Organised labour has long insisted that energy is more than an issue of electrons. Over two decades ago, the Congress of South African Trade Unions was explicit that addressing energy poverty is not just a matter of power plants, grids and transformers; it is also – and primarily – a matter of political change. Who controls energy production, who finances it, what the energy is used for and who decides are key to the struggle to ensure that people have the energy they need to ensure decent livelihoods.
The election results in Venezuela and Argentina, the Brazilian crisis, and the erosion of the “citizens’ revolution” in Ecuador are part of a change in political climate that puts the transformative processes underway on the defensive.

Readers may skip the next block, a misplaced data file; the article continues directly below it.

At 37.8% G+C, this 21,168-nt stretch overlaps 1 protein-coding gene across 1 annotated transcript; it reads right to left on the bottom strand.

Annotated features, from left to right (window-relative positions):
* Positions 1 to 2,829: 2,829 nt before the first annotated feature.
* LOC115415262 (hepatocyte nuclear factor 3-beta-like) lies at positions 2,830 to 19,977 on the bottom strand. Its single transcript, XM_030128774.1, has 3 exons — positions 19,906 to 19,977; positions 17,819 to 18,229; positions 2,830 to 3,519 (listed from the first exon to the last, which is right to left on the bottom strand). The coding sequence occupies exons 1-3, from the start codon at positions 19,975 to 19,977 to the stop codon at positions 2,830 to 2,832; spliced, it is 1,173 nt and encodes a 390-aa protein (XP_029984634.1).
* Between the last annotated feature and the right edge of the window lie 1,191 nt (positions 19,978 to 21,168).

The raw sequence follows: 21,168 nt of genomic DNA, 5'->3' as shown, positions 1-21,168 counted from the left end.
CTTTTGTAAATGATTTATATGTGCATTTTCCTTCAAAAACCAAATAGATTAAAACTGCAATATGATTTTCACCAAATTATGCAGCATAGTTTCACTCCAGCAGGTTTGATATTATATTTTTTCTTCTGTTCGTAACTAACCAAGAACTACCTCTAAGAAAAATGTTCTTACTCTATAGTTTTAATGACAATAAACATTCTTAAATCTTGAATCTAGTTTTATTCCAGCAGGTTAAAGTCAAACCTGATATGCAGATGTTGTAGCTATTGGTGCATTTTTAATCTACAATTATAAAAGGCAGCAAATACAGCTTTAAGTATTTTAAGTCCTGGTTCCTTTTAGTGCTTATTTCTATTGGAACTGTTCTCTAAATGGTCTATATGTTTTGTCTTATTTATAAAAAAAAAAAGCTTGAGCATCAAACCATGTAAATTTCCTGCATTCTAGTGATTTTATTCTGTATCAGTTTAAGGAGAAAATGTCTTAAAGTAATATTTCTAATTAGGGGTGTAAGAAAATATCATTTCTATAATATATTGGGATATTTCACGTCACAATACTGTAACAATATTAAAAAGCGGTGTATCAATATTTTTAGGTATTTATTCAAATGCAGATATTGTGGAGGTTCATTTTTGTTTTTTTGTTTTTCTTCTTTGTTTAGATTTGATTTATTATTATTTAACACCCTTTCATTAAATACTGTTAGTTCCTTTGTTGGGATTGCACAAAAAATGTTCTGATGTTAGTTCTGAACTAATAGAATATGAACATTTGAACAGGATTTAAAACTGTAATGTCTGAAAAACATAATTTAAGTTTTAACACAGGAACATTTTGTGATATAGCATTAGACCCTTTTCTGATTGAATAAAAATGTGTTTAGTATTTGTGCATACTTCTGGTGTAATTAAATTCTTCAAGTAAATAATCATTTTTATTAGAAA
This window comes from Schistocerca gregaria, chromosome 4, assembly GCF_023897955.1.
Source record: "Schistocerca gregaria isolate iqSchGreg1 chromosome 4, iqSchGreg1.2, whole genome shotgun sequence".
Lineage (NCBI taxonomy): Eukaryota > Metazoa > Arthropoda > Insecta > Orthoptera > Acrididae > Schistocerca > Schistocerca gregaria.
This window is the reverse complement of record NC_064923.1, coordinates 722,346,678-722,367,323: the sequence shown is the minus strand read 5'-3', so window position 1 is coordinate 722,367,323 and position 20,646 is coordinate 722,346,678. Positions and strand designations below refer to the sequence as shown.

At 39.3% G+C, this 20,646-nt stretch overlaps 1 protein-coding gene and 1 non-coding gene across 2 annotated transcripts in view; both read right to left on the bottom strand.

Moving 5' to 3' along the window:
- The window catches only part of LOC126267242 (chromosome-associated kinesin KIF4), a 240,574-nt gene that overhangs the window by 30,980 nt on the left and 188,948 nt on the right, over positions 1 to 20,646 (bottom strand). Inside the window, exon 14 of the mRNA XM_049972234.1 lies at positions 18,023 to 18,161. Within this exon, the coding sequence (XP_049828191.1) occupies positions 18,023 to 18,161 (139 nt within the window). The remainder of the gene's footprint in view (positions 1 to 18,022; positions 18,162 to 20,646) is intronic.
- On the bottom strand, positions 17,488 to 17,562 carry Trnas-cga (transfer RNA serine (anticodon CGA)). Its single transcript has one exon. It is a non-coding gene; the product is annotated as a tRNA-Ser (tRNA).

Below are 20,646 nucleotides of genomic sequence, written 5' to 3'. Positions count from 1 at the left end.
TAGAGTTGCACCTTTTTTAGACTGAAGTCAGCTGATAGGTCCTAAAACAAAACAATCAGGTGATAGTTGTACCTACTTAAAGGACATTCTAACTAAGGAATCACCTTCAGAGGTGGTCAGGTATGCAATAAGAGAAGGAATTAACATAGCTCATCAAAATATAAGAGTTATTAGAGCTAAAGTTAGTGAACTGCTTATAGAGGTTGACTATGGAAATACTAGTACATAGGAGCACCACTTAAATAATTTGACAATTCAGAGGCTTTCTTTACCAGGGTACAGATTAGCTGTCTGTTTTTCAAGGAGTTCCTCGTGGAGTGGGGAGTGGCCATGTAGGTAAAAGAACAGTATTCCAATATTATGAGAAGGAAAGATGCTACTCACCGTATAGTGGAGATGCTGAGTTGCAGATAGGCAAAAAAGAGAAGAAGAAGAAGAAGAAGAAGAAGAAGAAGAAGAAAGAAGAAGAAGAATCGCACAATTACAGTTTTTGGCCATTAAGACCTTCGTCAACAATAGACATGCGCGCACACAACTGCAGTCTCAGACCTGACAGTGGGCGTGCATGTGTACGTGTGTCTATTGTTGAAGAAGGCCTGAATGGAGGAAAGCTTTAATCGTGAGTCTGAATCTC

In the past weeks four progressive governments in the region show unmistakable signs of weakness. Rafael Correa will not compete for re-election, in the context of an uncertain economic outlook for his country. Dilma Rousseff may face impeachment by parliament. Nicolás Maduro suffered the first Bolivarian electoral defeat, leaving his government at the mercy of parliament, and Cristina Fernandez’s candidate was defeated by the right-wing Mauricio Macri.